Following an enforcement investigation into the Co-operative Bank Plc (Co-op Bank) the Prudential Regulation Authority (PRA), supported by a team of investigators at the Financial Conduct Authority (FCA), has found that there were serious and wide-ranging failings in Co-op Bank’s control and risk management framework during the period from 22 July 2009 to 31 December 2013. The PRA has also found that the firm failed to deal with its regulators in an open and co-operative manner in that period.
The PRA found Co-op Bank’s control framework to be flawed both in design and operation, and found inadequacies in the firm’s risk management framework policies and in its capital management and corporate lending policies and procedures. This meant that the firm did not adequately consider the level of risk it assumed and therefore did not have the capability to manage that risk. This in turn had the potential to weaken the firm and reduce its resilience. The PRA also found deficiencies in the management information which the firm produced. These deficiencies led to the Co-op Bank’s Board not being appropriately apprised of key issues, which hampered its ability to manage the business effectively.
The PRA found that Co-op Bank had a culture which encouraged prioritising the short-term financial position of the firm at the cost of taking prudent and sustainable actions for the longer-term.
Co-op Bank also failed to deal with its regulators (the Financial Services Authority and subsequently the PRA) in an open and cooperative manner. Specifically, Co-op Bank failed to notify the regulators without delay of two intended personnel changes in senior positions.
The PRA considers these breaches by Co-op Bank to be sufficiently serious to warrant a substantial financial penalty. However the PRA has concluded that imposing a financial penalty on Co-op Bank would not advance the PRA’s statutory objective to promote the safety and soundness of the firms it regulates. The PRA would otherwise have imposed a financial penalty of around £120 million on Co-op Bank.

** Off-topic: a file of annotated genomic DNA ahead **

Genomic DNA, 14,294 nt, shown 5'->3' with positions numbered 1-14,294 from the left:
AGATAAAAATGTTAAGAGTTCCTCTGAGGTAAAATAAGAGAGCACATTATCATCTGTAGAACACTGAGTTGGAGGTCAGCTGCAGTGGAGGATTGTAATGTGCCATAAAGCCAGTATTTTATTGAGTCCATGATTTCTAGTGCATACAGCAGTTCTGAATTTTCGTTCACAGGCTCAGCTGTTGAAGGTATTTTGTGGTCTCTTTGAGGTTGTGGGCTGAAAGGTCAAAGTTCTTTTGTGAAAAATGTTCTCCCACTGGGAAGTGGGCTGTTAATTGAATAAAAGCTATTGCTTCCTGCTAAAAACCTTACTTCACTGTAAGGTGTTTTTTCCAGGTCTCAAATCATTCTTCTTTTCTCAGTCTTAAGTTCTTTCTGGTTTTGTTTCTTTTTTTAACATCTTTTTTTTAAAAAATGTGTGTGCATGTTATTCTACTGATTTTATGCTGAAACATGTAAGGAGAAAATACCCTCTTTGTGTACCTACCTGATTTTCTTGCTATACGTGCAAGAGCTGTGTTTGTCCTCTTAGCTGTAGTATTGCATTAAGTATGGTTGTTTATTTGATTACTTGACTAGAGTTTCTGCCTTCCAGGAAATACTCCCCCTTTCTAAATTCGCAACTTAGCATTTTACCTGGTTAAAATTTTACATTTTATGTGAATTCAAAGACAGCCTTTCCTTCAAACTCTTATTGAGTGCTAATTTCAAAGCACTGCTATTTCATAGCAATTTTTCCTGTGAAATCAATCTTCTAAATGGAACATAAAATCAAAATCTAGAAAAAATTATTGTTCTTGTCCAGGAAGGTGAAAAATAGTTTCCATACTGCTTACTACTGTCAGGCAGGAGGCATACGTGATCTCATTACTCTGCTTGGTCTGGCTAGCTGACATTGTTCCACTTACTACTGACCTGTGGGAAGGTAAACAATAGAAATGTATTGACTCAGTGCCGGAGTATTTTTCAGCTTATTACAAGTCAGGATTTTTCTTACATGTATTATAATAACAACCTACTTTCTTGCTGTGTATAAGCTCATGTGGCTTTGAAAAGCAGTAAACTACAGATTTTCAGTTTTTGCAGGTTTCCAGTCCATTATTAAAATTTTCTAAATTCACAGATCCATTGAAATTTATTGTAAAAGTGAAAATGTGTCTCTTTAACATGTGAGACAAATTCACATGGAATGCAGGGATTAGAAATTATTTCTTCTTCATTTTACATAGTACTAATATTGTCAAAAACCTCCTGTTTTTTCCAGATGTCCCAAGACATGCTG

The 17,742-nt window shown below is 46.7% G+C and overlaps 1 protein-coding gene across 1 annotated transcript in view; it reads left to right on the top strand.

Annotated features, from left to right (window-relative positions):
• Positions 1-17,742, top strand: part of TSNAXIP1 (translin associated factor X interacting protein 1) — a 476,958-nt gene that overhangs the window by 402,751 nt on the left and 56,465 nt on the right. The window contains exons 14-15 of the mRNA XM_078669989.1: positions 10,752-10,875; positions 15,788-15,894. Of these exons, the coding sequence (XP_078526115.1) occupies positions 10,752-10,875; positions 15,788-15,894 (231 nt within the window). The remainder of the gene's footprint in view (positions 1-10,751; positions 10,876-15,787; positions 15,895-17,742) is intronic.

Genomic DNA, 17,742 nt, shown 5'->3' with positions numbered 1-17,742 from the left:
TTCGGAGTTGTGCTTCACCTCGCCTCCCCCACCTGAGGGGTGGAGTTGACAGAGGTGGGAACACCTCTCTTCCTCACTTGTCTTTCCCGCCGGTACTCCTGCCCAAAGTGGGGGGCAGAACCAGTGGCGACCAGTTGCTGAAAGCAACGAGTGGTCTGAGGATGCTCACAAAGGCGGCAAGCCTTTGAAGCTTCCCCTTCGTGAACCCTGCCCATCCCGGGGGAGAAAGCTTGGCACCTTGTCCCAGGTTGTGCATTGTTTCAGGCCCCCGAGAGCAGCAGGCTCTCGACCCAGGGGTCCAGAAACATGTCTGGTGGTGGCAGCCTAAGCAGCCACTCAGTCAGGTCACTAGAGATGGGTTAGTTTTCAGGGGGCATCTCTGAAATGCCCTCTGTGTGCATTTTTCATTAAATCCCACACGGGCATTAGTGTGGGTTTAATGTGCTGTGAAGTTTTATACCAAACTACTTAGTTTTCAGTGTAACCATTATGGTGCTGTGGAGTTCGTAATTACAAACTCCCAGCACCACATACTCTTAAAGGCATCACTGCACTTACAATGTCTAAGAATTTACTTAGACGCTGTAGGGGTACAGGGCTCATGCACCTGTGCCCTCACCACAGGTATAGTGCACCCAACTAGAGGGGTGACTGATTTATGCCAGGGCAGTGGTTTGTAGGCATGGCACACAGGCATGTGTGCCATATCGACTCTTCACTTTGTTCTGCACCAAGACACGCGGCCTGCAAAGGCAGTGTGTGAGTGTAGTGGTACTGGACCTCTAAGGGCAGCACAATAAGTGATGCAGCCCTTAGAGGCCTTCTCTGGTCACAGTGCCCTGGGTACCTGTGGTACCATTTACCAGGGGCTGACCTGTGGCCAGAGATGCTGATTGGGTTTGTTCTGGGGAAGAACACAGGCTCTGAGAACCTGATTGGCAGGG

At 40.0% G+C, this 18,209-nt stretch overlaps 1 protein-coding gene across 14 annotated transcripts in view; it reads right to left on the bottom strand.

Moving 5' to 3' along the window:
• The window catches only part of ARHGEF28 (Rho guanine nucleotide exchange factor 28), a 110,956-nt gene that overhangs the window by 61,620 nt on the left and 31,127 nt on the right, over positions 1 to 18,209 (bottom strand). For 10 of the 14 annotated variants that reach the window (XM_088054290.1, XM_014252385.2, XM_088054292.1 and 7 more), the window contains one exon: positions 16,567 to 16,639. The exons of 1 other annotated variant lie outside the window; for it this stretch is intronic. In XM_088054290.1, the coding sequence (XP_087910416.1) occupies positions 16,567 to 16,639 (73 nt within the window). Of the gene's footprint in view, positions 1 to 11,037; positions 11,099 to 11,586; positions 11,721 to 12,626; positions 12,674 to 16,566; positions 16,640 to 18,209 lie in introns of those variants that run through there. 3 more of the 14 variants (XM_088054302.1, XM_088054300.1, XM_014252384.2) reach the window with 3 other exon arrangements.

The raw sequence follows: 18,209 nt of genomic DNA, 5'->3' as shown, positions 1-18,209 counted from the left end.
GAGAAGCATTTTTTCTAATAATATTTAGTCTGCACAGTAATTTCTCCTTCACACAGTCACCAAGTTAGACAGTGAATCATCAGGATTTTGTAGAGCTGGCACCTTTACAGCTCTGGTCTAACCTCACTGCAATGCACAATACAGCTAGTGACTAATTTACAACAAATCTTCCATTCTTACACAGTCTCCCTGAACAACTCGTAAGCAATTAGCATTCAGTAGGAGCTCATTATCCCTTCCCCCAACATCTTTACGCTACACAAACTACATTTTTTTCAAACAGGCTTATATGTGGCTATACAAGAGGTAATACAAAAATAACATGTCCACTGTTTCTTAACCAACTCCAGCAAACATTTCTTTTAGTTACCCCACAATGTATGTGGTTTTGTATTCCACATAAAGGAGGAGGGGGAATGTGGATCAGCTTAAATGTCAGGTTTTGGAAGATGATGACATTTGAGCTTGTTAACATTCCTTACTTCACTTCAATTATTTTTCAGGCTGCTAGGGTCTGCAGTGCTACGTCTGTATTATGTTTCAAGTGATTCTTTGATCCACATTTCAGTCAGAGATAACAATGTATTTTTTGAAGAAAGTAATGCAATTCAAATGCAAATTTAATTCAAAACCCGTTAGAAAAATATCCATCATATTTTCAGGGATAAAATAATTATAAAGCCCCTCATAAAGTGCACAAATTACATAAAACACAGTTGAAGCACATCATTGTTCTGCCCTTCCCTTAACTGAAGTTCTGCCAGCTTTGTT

Towards the end of 2013, following changes to its Board and senior management, Co-op Bank began properly to address the concerns around its risk management framework structures and policies and procedures around corporate lending and capital management. The PRA expects firms to remediate any weaknesses such as those identified in this investigation as a matter of course, without delay.
Andrew Bailey, Deputy Governor, Prudential Regulation, Bank of England and CEO of the PRA said:
“Firms must have in place strong controls and sound risk management as operating without them undermines safety and soundness. Co-op Bank’s failings stand out both for the duration and seriousness of the risk management and control deficiencies uncovered. This was compounded by a lack of openness with their regulator. These were serious transgressions. The PRA has not levied a fine in this instance but, if any future enforcement investigation into Co-op Bank found serious and wide-ranging failings, this censure will be a relevant factor in determining the outcome.”
Georgina Philippou, acting director of enforcement and market oversight at the FCA , said:
“Firms have a very basic but extremely important responsibility to be transparent with their investors and with us, as their regulator, and Co-op Bank fell short of this. As a result, investors were left unaware of Co-op Bank’s true capital position and we were left in the dark about intended changes to senior personnel at the bank.
“This is a serious matter, but exceptional circumstances mean a public censure is the appropriate and proportionate response. It is vitally important that Co-op Bank’s capital resources are directed towards improving its resilience.”
The PRA’s consideration of, and investigations into, the role of former senior individuals in events at Co-op Bank are continuing. No further information will be provided on this until investigations are concluded